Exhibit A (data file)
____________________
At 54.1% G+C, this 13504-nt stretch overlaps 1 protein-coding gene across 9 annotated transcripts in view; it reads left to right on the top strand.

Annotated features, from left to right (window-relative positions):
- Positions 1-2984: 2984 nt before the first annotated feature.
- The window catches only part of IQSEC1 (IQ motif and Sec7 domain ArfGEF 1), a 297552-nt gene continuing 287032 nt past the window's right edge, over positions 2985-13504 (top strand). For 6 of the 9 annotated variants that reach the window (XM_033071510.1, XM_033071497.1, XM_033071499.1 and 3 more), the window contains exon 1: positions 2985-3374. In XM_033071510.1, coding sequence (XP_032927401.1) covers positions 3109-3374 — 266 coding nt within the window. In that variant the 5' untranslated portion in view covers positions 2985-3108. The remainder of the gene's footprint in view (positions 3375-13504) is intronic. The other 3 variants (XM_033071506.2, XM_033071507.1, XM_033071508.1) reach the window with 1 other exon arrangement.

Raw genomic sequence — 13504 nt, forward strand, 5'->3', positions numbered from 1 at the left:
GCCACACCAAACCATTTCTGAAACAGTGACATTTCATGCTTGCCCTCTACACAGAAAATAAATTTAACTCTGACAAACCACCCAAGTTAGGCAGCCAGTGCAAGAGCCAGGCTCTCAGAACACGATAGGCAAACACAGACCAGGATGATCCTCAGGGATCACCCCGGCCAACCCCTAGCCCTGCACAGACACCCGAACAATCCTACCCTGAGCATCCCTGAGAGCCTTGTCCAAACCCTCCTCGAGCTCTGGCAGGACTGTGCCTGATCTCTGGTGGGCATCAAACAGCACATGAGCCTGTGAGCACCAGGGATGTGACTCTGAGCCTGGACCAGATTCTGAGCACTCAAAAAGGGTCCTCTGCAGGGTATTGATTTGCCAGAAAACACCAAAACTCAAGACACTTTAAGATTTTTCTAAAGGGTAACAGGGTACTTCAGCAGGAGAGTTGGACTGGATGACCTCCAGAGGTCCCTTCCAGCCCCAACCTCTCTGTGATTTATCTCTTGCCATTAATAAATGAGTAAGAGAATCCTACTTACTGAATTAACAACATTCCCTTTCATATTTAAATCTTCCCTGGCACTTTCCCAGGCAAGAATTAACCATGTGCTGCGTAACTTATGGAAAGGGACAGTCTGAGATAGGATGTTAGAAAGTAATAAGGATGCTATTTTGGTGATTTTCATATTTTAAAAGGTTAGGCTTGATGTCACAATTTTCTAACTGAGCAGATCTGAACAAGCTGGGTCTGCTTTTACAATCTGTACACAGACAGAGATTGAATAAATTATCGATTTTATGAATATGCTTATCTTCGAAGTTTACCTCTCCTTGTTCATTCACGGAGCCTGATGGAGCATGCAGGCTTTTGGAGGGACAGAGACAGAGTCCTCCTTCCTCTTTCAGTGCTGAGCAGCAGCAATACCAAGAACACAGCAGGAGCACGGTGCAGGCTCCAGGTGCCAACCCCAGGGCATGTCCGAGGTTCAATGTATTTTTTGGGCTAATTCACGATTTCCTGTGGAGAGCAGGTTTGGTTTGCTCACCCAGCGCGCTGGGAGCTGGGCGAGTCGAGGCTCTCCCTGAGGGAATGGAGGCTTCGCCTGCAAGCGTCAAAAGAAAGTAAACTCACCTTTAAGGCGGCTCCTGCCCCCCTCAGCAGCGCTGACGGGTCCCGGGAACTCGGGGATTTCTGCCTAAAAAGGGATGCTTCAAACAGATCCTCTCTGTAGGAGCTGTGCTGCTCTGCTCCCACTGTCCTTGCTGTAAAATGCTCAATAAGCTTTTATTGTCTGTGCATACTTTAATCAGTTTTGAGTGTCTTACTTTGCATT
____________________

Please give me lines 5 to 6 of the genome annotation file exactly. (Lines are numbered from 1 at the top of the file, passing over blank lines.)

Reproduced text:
Raw genomic sequence — 13504 nt, forward strand, 5'->3', positions numbered from 1 at the left:
GCCACACCAAACCATTTCTGAAACAGTGACATTTCATGCTTGCCCTCTACACAGAAAATAAATTTAACTCTGACAAACCACCCAAGTTAGGCAGCCAGTGCAAGAGCCAGGCTCTCAGAACACGATAGGCAAACACAGACCAGGATGATCCTCAGGGATCACCCCGGCCAACCCCTAGCCCTGCACAGACACCCGAACAATCCTACCCTGAGCATCCCTGAGAGCCTTGTCCAAACCCTCCTCGAGCTCTGGCAGGACTGTGCCTGATCTCTGGTGGGCATCAAACAGCACATGAGCCTGTGAGCACCAGGGATGTGACTCTGAGCCTGGACCAGATTCTGAGCACTCAAAAAGGGTCCTCTGCAGGGTATTGATTTGCCAGAAAACACCAAAACTCAAGACACTTTAAGATTTTTCTAAAGGGTAACAGGGTACTTCAGCAGGAGAGTTGGACTGGATGACCTCCAGAGGTCCCTTCCAGCCCCAACCTCTCTGTGATTTATCTCTTGCCATTAATAAATGAGTAAGAGAATCCTACTTACTGAATTAACAACATTCCCTTTCATATTTAAATCTTCCCTGGCACTTTCCCAGGCAAGAATTAACCATGTGCTGCGTAACTTATGGAAAGGGACAGTCTGAGATAGGATGTTAGAAAGTAATAAGGATGCTATTTTGGTGATTTTCATATTTTAAAAGGTTAGGCTTGATGTCACAATTTTCTAACTGAGCAGATCTGAACAAGCTGGGTCTGCTTTTACAATCTGTACACAGACAGAGATTGAATAAATTATCGATTTTATGAATATGCTTATCTTCGAAGTTTACCTCTCCTTGTTCATTCACGGAGCCTGATGGAGCATGCAGGCTTTTGGAGGGACAGAGACAGAGTCCTCCTTCCTCTTTCAGTGCTGAGCAGCAGCAATACCAAGAACACAGCAGGAGCACGGTGCAGGCTCCAGGTGCCAACCCCAGGGCATGTCCGAGGTTCAATGTATTTTTTGGGCTAATTCACGATTTCCTGTGGAGAGCAGGTTTGGTTTGCTCACCCAGCGCGCTGGGAGCTGGGCGAGTCGAGGCTCTCCCTGAGGGAATGGAGGCTTCGCCTGCAAGCGTCAAAAGAAAGTAAACTCACCTTTAAGGCGGCTCCTGCCCCCCTCAGCAGCGCTGACGGGTCCCGGGAACTCGGGGATTTCTGCCTAAAAAGGGATGCTTCAAACAGATCCTCTCTGTAGGAGCTGTGCTGCTCTGCTCCCACTGTCCTTGCTGTAAAATGCTCAATAAGCTTTTATTGTCTGTGCATACTTTAATCAGTTTTGAGTGTCTTACTTTGCATT